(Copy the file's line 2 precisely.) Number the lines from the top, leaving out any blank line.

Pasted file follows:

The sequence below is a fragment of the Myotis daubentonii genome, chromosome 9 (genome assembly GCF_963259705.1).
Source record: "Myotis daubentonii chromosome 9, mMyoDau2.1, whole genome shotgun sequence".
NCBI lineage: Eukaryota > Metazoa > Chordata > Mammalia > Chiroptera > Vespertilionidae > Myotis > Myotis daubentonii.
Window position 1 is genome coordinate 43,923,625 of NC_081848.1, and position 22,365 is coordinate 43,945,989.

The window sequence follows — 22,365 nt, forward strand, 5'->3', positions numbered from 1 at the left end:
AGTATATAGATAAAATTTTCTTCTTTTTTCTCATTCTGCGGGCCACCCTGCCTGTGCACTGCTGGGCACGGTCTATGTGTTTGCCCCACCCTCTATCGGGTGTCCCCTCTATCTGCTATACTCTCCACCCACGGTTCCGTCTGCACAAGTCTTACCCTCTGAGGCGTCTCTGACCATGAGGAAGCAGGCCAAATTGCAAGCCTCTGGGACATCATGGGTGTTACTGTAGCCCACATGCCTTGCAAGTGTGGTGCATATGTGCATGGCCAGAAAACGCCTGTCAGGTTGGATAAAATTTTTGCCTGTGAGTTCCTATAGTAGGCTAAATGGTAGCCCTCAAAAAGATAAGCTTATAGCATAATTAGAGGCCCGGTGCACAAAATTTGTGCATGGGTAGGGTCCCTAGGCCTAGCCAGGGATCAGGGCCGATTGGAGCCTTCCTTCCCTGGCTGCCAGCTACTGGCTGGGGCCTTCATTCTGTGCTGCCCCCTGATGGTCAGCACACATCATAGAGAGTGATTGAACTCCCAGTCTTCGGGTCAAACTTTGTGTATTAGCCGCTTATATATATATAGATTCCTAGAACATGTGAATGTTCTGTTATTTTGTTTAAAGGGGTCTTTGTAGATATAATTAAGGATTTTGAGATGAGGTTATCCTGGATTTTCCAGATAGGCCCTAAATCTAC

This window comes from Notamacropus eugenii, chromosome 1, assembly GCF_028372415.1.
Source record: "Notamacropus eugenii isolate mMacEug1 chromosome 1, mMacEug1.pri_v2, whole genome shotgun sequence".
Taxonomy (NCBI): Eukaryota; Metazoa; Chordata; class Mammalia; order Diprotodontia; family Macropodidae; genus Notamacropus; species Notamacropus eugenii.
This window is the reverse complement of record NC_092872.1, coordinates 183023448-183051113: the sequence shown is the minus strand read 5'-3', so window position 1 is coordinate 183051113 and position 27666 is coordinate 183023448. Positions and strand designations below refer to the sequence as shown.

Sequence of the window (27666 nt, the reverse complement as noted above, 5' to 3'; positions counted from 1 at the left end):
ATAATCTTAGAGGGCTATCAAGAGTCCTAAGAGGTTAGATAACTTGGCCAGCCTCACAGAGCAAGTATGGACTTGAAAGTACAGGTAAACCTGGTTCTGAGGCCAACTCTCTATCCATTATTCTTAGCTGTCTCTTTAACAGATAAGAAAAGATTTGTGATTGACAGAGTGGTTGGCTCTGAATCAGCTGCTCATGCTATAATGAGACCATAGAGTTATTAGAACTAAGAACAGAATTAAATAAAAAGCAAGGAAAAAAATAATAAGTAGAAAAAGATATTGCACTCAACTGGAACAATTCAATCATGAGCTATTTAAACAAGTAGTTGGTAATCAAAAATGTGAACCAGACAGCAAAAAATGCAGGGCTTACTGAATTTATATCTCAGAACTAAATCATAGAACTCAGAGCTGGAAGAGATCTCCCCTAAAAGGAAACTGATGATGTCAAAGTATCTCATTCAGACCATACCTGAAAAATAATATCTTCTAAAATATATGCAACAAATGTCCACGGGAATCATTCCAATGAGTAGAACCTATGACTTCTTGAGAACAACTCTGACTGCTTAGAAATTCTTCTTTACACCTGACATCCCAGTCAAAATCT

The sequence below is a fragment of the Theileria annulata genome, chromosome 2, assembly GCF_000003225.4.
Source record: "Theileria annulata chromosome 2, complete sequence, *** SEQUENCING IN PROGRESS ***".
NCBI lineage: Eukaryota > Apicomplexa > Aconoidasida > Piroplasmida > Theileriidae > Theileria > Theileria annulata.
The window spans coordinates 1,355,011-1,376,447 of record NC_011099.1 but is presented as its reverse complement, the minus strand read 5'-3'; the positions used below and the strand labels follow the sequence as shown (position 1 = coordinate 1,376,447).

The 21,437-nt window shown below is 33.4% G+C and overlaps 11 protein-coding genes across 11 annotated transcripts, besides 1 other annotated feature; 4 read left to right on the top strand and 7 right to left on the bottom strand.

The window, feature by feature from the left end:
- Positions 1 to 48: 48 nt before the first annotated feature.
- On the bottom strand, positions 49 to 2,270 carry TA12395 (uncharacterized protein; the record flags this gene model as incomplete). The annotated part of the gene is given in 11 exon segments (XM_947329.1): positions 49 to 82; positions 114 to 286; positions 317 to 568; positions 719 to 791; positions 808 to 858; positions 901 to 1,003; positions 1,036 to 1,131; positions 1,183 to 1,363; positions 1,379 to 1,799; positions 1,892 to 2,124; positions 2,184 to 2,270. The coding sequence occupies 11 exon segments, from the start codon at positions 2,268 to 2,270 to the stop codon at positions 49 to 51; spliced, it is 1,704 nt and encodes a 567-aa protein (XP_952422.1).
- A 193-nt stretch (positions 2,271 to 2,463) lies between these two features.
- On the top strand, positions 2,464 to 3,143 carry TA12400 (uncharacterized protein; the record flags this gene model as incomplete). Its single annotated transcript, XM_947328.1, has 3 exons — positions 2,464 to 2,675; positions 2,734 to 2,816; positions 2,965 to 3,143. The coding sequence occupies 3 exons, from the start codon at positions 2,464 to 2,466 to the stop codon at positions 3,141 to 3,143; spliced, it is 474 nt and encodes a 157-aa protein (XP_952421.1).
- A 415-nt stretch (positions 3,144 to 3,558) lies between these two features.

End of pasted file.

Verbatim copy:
Source record: "Myotis daubentonii chromosome 9, mMyoDau2.1, whole genome shotgun sequence".